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On election day, president displays contempt for press freedom

(IPI/IFEX) - Vienna, 28 November 2011 - As Gambians went to the polls last week to vote, incumbent President Yahya Jammeh rejected international criticism over the country's press freedom record, which, since Jammeh took power in a 1994 coup, has been characterised by the intimidation, jailing and torture of journalists, and control of the media.

"When they talk about rights, freedom of the press and [saying] this country is a hell for journalists . . . There are freedoms and responsibilities," the BBC quoted Jammeh as saying. "The journalists are less than 1% of the population and if anybody expects me to allow less than 1% of the population to destroy 99% of the population, you are in the wrong place."

The International Press Institute (IPI), a global press freedom organisation comprised of publishers, editors and leading journalists, criticised Jammeh's reported remarks.

"The reason that journalists must be permitted to work without interference, detention or torture, and the reason the media should not be compelled to report only the current government's version of events has nothing to do with protecting a small segment of the workforce, as President Jammeh suggests," said IPI Executive Director Alison Bethel McKenzie. "Responsible journalism upholds democracy by holding government accountable; a free media provides space for a robust and critical public discourse."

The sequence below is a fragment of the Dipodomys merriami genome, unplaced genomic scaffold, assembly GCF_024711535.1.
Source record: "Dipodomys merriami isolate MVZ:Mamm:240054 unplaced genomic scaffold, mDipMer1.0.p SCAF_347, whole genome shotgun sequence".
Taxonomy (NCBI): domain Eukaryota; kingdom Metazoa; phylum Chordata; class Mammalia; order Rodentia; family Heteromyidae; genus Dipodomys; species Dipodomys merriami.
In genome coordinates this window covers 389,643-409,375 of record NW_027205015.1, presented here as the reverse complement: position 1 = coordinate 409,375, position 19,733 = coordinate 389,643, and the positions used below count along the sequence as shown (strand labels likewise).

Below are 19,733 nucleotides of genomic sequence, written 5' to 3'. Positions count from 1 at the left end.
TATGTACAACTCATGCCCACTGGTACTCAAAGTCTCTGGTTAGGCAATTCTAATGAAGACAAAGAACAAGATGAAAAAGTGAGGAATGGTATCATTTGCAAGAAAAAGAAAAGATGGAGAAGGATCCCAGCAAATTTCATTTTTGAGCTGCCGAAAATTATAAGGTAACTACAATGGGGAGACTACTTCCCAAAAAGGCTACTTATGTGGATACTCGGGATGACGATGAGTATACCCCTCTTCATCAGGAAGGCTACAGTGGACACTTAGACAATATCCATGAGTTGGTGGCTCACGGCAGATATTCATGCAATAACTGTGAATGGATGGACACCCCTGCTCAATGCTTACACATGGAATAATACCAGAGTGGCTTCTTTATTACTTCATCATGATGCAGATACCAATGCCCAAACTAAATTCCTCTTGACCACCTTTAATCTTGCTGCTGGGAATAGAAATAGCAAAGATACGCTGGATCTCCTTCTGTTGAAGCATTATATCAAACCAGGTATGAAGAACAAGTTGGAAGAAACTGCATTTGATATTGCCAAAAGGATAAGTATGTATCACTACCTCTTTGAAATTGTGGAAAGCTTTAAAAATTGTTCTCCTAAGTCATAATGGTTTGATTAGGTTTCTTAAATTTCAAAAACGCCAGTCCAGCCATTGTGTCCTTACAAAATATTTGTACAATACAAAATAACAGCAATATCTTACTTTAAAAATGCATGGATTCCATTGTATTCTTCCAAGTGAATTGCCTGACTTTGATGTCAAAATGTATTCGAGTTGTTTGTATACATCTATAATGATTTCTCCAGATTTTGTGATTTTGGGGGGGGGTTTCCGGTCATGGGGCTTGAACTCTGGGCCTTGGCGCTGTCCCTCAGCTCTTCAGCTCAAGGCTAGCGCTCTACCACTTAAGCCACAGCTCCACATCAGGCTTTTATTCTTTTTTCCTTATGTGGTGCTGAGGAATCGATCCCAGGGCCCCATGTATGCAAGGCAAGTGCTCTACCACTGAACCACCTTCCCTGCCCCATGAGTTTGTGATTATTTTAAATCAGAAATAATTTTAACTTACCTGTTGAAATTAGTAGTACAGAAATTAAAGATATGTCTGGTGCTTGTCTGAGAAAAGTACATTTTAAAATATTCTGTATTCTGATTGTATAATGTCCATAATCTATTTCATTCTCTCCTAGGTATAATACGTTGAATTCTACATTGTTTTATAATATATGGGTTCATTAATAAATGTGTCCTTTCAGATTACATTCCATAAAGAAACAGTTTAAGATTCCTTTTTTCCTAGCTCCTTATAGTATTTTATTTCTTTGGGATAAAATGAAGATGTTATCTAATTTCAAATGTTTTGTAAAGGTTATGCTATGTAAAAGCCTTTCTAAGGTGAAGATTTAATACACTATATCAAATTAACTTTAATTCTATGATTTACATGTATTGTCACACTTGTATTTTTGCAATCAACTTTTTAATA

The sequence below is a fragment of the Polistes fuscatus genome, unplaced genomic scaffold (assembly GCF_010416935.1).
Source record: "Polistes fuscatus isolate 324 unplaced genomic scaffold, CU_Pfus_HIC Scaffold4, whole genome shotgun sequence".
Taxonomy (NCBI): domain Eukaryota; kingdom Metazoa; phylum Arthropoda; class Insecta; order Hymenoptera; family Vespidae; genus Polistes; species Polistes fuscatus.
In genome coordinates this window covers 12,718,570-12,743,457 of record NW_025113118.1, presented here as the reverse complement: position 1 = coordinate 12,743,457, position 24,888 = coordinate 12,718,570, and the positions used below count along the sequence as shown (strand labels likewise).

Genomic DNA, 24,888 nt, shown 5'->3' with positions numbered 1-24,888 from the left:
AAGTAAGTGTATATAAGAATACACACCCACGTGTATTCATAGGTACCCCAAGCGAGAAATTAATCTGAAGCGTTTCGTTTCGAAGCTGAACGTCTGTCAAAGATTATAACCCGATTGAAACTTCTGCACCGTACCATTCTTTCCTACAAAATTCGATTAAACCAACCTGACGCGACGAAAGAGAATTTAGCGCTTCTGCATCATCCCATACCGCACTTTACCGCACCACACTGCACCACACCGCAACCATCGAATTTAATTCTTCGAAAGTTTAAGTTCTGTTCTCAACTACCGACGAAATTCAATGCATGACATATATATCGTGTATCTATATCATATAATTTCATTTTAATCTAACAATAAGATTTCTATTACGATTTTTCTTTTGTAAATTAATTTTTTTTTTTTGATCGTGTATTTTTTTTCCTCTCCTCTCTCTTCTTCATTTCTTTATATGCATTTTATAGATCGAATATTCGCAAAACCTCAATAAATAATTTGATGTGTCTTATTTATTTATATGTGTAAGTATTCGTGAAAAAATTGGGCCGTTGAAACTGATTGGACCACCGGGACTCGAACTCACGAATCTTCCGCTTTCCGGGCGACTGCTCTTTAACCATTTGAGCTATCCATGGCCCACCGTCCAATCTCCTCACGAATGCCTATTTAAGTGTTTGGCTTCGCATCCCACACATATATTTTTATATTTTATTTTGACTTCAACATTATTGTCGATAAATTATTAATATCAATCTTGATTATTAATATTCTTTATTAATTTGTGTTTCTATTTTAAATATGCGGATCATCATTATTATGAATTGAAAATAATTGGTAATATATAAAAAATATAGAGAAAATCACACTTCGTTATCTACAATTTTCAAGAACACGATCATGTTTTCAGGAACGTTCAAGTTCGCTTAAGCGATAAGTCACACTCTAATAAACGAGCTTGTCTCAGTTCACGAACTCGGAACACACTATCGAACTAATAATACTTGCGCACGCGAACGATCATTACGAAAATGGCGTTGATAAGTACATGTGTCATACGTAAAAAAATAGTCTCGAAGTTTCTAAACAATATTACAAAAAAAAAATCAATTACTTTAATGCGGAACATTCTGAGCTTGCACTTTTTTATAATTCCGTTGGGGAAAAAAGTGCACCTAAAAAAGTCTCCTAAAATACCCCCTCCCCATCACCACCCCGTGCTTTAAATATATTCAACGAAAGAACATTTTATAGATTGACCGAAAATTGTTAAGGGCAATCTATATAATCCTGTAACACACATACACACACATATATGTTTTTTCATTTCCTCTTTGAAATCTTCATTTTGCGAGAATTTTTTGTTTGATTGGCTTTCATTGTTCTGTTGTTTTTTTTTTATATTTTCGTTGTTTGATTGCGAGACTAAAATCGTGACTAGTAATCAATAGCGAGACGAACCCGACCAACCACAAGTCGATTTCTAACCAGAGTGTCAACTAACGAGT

The election was monitored by observers from the African Union (AU) and the Organization of the Islamic Conference (OIC), but the West African regional organization, Ecowas, said the vote was not legitimate and that their investigations had revealed "an opposition and electorate cowed by repression and intimidation," the BBC reported.

In cases brought by the Media Foundation for West Africa (MFWA), the Ecowas Community Court found the Gambia responsible for the 2006 torture of journalist Musa Saidykhan and ordered the country to pay him reparations. The Gambia has failed to comply with the order. In 2008, the court also ordered the Gambia to release missing reporter Chief Ebrimah Manneh and pay him reparations. Again, the Gambia has failed to comply, denying instead that he is in their custody. In October this year Justice Minister Edu Gomez told the Daily News that Manneh was alive but not in government hands, although he refused to provide more information.

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